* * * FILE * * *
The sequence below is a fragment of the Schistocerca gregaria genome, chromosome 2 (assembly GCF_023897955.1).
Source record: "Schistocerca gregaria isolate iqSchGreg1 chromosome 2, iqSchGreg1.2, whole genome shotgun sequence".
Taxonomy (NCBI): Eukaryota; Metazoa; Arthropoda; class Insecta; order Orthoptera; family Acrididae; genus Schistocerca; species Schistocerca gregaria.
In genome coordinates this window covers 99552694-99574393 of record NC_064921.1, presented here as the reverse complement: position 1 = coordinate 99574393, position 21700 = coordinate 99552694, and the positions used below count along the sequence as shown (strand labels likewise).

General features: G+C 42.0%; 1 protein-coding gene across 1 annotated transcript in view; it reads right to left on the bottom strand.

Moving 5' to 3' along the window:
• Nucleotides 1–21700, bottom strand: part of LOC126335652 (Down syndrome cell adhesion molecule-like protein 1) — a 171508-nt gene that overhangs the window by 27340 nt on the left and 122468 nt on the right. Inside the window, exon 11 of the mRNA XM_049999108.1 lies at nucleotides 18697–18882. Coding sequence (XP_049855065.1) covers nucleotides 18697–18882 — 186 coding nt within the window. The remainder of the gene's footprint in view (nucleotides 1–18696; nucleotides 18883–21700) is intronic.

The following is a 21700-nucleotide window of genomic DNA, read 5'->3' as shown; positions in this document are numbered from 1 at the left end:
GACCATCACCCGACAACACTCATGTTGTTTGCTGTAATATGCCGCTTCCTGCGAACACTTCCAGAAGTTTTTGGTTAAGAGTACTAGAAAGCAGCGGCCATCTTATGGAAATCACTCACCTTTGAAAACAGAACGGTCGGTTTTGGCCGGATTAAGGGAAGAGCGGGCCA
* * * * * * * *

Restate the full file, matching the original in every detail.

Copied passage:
The sequence below is a fragment of the Schistocerca gregaria genome, chromosome 2 (assembly GCF_023897955.1).
Source record: "Schistocerca gregaria isolate iqSchGreg1 chromosome 2, iqSchGreg1.2, whole genome shotgun sequence".
Taxonomy (NCBI): Eukaryota; Metazoa; Arthropoda; class Insecta; order Orthoptera; family Acrididae; genus Schistocerca; species Schistocerca gregaria.
In genome coordinates this window covers 99552694-99574393 of record NC_064921.1, presented here as the reverse complement: position 1 = coordinate 99574393, position 21700 = coordinate 99552694, and the positions used below count along the sequence as shown (strand labels likewise).

General features: G+C 42.0%; 1 protein-coding gene across 1 annotated transcript in view; it reads right to left on the bottom strand.

Moving 5' to 3' along the window:
• Nucleotides 1–21700, bottom strand: part of LOC126335652 (Down syndrome cell adhesion molecule-like protein 1) — a 171508-nt gene that overhangs the window by 27340 nt on the left and 122468 nt on the right. Inside the window, exon 11 of the mRNA XM_049999108.1 lies at nucleotides 18697–18882. Coding sequence (XP_049855065.1) covers nucleotides 18697–18882 — 186 coding nt within the window. The remainder of the gene's footprint in view (nucleotides 1–18696; nucleotides 18883–21700) is intronic.

The following is a 21700-nucleotide window of genomic DNA, read 5'->3' as shown; positions in this document are numbered from 1 at the left end:
GACCATCACCCGACAACACTCATGTTGTTTGCTGTAATATGCCGCTTCCTGCGAACACTTCCAGAAGTTTTTGGTTAAGAGTACTAGAAAGCAGCGGCCATCTTATGGAAATCACTCACCTTTGAAAACAGAACGGTCGGTTTTGGCCGGATTAAGGGAAGAGCGGGCCA